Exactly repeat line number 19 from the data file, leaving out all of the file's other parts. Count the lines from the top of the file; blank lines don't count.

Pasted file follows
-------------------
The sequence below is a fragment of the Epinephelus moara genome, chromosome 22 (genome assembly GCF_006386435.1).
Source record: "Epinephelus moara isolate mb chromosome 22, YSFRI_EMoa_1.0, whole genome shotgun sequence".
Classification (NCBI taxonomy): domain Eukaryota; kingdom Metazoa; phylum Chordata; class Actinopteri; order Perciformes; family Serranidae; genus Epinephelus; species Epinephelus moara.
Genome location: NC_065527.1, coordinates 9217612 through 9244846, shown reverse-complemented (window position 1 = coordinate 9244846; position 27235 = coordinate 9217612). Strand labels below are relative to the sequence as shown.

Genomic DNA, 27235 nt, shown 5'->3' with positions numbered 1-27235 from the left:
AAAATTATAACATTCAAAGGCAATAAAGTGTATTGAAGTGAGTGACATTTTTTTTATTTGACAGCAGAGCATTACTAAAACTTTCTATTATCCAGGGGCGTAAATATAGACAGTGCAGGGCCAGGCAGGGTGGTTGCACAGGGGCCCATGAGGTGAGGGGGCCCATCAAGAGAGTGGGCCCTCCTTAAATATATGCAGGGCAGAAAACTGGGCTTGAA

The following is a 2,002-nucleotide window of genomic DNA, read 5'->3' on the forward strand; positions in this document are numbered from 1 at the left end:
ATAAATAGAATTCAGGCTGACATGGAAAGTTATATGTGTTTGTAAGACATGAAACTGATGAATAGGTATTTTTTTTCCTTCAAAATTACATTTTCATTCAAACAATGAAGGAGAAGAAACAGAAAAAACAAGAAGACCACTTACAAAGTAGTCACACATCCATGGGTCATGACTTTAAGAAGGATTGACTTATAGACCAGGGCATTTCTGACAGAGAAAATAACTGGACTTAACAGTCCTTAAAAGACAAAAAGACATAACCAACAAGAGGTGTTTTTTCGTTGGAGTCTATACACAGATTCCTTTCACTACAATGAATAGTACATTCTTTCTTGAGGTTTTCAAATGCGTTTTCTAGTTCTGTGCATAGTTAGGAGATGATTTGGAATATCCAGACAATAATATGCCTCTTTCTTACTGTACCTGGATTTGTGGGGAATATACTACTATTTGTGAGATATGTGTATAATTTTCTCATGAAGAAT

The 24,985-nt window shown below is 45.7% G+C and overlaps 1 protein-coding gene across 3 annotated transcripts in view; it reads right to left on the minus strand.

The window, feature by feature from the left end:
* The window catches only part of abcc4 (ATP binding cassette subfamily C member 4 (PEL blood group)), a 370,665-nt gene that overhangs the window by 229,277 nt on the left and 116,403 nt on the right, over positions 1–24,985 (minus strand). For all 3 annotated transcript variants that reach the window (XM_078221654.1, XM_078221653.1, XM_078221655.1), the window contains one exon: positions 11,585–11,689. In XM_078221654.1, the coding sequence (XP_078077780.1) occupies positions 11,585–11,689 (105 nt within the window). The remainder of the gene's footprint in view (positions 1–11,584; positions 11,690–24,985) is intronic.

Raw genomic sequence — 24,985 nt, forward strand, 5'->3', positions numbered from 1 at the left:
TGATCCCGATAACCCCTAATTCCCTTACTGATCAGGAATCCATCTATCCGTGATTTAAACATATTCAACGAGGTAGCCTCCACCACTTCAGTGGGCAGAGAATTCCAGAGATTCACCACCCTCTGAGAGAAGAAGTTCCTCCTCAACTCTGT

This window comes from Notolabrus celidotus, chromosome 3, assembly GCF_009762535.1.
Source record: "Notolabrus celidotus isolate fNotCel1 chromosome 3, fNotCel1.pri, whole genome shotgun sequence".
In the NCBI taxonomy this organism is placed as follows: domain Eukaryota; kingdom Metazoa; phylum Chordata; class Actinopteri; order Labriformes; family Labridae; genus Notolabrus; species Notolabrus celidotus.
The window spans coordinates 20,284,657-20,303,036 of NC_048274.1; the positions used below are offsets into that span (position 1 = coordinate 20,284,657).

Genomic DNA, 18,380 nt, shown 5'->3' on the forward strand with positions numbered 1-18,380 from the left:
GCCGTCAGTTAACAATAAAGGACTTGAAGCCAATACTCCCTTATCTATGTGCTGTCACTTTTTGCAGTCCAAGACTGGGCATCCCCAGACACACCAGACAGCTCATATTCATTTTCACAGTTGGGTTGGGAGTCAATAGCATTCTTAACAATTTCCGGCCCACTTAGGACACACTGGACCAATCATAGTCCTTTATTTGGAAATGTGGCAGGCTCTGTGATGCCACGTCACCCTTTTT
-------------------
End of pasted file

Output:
GCCGTCAGTTAACAATAAAGGACTTGAAGCCAATACTCCCTTATCTATGTGCTGTCACTTTTTGCAGTCCAAGACTGGGCATCCCCAGACACACCAGACAGCTCATATTCATTTTCACAGTTGGGTTGGGAGTCAATAGCATTCTTAACAATTTCCGGCCCACTTAGGACACACTGGACCAATCATAGTCCTTTATTTGGAAATGTGGCAGGCTCTGTGATGCCACGTCACCCTTTTT